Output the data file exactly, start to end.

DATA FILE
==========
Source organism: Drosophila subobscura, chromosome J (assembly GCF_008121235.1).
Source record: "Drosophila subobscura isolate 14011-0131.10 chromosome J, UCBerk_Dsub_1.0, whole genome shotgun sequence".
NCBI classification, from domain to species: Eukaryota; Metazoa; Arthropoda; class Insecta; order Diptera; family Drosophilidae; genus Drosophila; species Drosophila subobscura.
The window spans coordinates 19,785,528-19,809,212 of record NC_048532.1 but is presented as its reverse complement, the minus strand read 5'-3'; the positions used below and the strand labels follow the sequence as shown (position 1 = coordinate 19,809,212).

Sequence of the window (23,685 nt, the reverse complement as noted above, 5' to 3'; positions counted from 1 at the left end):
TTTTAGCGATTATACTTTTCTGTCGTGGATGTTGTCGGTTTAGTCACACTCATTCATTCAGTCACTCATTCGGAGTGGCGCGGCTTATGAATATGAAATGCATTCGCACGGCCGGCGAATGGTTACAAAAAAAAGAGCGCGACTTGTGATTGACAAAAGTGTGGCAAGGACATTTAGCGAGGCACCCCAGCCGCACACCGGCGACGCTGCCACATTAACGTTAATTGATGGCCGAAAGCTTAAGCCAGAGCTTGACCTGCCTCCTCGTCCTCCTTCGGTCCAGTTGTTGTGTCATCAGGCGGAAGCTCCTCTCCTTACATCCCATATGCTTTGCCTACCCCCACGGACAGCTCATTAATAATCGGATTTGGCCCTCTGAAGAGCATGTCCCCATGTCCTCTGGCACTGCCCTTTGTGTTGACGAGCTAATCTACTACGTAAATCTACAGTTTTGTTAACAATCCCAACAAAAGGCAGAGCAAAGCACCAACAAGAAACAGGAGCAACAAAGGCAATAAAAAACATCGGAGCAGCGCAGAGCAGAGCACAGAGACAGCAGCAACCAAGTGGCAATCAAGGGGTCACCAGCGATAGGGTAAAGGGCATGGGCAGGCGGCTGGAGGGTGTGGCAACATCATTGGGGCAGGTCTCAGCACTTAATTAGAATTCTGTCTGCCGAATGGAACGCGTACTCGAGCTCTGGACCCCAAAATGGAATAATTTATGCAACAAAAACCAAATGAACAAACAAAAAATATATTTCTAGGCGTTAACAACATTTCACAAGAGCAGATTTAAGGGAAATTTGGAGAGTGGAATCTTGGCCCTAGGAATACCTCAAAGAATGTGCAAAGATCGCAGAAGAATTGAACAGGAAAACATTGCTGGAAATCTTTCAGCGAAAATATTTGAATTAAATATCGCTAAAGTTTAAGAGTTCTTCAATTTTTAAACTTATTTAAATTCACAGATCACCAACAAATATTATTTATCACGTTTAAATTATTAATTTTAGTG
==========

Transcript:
Source organism: Drosophila subobscura, chromosome J (assembly GCF_008121235.1).
Source record: "Drosophila subobscura isolate 14011-0131.10 chromosome J, UCBerk_Dsub_1.0, whole genome shotgun sequence".
NCBI classification, from domain to species: Eukaryota; Metazoa; Arthropoda; class Insecta; order Diptera; family Drosophilidae; genus Drosophila; species Drosophila subobscura.
The window spans coordinates 19,785,528-19,809,212 of record NC_048532.1 but is presented as its reverse complement, the minus strand read 5'-3'; the positions used below and the strand labels follow the sequence as shown (position 1 = coordinate 19,809,212).

Sequence of the window (23,685 nt, the reverse complement as noted above, 5' to 3'; positions counted from 1 at the left end):
TTTTAGCGATTATACTTTTCTGTCGTGGATGTTGTCGGTTTAGTCACACTCATTCATTCAGTCACTCATTCGGAGTGGCGCGGCTTATGAATATGAAATGCATTCGCACGGCCGGCGAATGGTTACAAAAAAAAGAGCGCGACTTGTGATTGACAAAAGTGTGGCAAGGACATTTAGCGAGGCACCCCAGCCGCACACCGGCGACGCTGCCACATTAACGTTAATTGATGGCCGAAAGCTTAAGCCAGAGCTTGACCTGCCTCCTCGTCCTCCTTCGGTCCAGTTGTTGTGTCATCAGGCGGAAGCTCCTCTCCTTACATCCCATATGCTTTGCCTACCCCCACGGACAGCTCATTAATAATCGGATTTGGCCCTCTGAAGAGCATGTCCCCATGTCCTCTGGCACTGCCCTTTGTGTTGACGAGCTAATCTACTACGTAAATCTACAGTTTTGTTAACAATCCCAACAAAAGGCAGAGCAAAGCACCAACAAGAAACAGGAGCAACAAAGGCAATAAAAAACATCGGAGCAGCGCAGAGCAGAGCACAGAGACAGCAGCAACCAAGTGGCAATCAAGGGGTCACCAGCGATAGGGTAAAGGGCATGGGCAGGCGGCTGGAGGGTGTGGCAACATCATTGGGGCAGGTCTCAGCACTTAATTAGAATTCTGTCTGCCGAATGGAACGCGTACTCGAGCTCTGGACCCCAAAATGGAATAATTTATGCAACAAAAACCAAATGAACAAACAAAAAATATATTTCTAGGCGTTAACAACATTTCACAAGAGCAGATTTAAGGGAAATTTGGAGAGTGGAATCTTGGCCCTAGGAATACCTCAAAGAATGTGCAAAGATCGCAGAAGAATTGAACAGGAAAACATTGCTGGAAATCTTTCAGCGAAAATATTTGAATTAAATATCGCTAAAGTTTAAGAGTTCTTCAATTTTTAAACTTATTTAAATTCACAGATCACCAACAAATATTATTTATCACGTTTAAATTATTAATTTTAGTG